NOTE: In answer to a question posed byThe NEWS’editor-in-chief, Mike Murphy, guest columnist John Lombardi provides his viewpoint on planned service.

We have to distinguish between maintenance agreements and service agreements. Maintenance agreements are just that, agreements to do maintenance. The customer gets priority service and a discount on repairs and accessories, usually 10-15 percent. Service agreements also provide maintenance and priority service, but also cover repairs up to a certain dollar amount. That dollar amount is usually set at the price point of an out-of-warranty compressor or heat exchanger. Some people do it differently, but that is what I have found to be most common.

While at a previous company, we had both types of agreements, and our service plans covered all repairs, except compressors and heat exchangers. We also had the option to decline to issue a service plan at our discretion. If the equipment was old and decrepit, we could simply say no. It was in the fine print. All systems are eligible for a maintenance agreement regardless of condition. So right out of the gate, there is the potential to offend a customer who has an old system.

The last thing I would ever want to do is chase away a homeowner with a replacement waiting to happen. In addition to that, have you ever had to field a call from a ticked off service plan customer who has a bad compressor that is not covered? No matter how many times you refer to the fine print, you have probably lost them as a customer. Customers are too valuable to tick off.

I prefer maintenance agreements over service plans. It removes the confusion inherent with choices. With two or three levels; there are many variables. One plan also makes the tech’s job easier. I am sure someone could show me where service plans make money. I am sure that there are shops out there that do not have problems with keeping the plans clear and concise. If my shop had both types, I would work with it and do my best to get as many as we can. I do not dislike service plans. I just like to keep things as simple as possible.

I look at these plans as relationship builders. I want to make money on our service and maintenance work, and we do. Service plans cost more per year and the ones that do not have many repairs are as good as gold. Rarely does a service plan end up costing the company money. The repair ceiling ensures that. The main motivation for offering these plans should be in building a life-long customer.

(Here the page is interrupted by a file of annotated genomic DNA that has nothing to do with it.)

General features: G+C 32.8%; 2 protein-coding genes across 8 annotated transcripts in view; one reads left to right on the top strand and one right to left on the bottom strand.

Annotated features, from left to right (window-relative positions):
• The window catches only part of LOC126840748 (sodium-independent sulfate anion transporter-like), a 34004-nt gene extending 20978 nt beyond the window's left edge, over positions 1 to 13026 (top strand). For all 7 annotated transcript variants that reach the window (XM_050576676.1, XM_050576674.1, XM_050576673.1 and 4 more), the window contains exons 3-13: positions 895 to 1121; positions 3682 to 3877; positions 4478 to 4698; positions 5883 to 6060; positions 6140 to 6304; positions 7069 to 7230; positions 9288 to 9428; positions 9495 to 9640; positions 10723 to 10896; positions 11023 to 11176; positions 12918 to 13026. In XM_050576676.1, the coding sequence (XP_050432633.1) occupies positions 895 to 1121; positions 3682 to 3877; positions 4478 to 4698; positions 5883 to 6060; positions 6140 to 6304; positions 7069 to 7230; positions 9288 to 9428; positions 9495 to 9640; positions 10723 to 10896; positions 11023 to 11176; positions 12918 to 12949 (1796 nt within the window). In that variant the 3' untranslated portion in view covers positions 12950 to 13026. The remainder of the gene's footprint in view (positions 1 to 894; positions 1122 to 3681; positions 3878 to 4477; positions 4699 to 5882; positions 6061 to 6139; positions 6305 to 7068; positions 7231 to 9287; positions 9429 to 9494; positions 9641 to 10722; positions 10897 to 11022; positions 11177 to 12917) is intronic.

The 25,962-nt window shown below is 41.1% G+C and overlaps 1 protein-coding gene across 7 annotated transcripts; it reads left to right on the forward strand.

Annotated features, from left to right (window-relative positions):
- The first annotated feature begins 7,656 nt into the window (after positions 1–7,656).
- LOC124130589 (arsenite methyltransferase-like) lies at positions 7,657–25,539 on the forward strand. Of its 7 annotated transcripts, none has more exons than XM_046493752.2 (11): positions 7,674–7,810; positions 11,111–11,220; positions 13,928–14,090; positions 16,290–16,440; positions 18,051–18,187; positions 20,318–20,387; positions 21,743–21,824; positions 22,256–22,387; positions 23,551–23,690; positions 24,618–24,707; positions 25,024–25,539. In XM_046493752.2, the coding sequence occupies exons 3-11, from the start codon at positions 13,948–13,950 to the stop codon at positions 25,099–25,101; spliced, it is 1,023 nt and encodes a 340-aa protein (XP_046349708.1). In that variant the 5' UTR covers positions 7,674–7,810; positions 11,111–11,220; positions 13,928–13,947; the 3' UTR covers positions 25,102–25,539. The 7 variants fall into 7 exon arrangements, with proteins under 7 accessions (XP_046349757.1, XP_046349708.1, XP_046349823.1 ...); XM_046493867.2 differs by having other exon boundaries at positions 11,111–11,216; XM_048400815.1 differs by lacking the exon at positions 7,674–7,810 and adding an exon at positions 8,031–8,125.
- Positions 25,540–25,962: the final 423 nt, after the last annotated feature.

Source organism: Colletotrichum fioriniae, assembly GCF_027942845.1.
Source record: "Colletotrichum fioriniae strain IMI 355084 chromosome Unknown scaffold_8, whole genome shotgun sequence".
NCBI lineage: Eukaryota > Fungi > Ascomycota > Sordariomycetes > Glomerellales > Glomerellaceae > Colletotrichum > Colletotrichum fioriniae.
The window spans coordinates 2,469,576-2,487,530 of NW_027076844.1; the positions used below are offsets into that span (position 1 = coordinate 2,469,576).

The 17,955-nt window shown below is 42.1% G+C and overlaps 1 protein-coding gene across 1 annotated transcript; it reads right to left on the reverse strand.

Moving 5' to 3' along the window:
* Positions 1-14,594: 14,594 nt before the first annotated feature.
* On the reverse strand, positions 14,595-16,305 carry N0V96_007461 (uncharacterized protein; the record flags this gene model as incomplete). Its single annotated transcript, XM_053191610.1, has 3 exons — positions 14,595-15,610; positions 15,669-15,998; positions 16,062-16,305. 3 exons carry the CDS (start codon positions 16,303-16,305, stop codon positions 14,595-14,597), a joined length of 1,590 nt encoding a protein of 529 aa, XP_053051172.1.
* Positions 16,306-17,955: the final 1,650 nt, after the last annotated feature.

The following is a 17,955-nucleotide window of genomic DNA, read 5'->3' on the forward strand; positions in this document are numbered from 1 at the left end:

Bottom line, some version of a customer agreement is necessary, unless the company goes about them half-baked. Techs can sell them, the company benefits, and people want them - everyone wins. The problem is that many companies institute a maintenance program, but have poor follow through. They do a bad job scheduling the visits, a bad job renewing the agreements, and a bad job tracking everything. All the good things they did to get a customer on an agreement are ruined due to poor follow-up.

I would suggest that anyone who bad mouths maintenance agreements is basically saying “I do not want to take the time and expense to do it right.” Others may not feel they have the expertise or knowledge to do it.  Again, the information is out there and can easily be obtained if the contractor wants it.  It is hard to do a maintenance program. It takes effort, ongoing training and some intelligence (although it is easier than ever because of the programs and associations you can join and steal from).


We do a half-day review of customer service and maintenance plans once in the spring and again in the fall. Our whole staff spends five hours twice a year reviewing the program. Two hundred man hours (not to mention the prep time and steak dinner we have at the conclusion of the training) at an average of $22 per hour straight time = $4,400 per year without factoring burden and overhead and all that other stuff. That is just for maintaining the program. The upfront costs are probably three times that amount.

But it’s worth it. We have doubled our revenues in almost two years since we implemented the program.

Up here in Wisconsin, we can count on the cold to keep us busy. Summers are pretty busy too. Where we have grown and improved is in the milder months where previously we struggled to keep busy. The maintenance program has reduced our slow times. We are more productive year round and consequently, when it gets busy, we are staffed and ready to tackle it. One benefit of our setup is we have significantly reduced our emergency installs. Very rarely do the guys have to work late into the night getting someone heat.

Customers are happy. The techs are earning additional money providing a service the customers want. Revenues are up. Why would anyone not want that?

Publication date:08/06/2007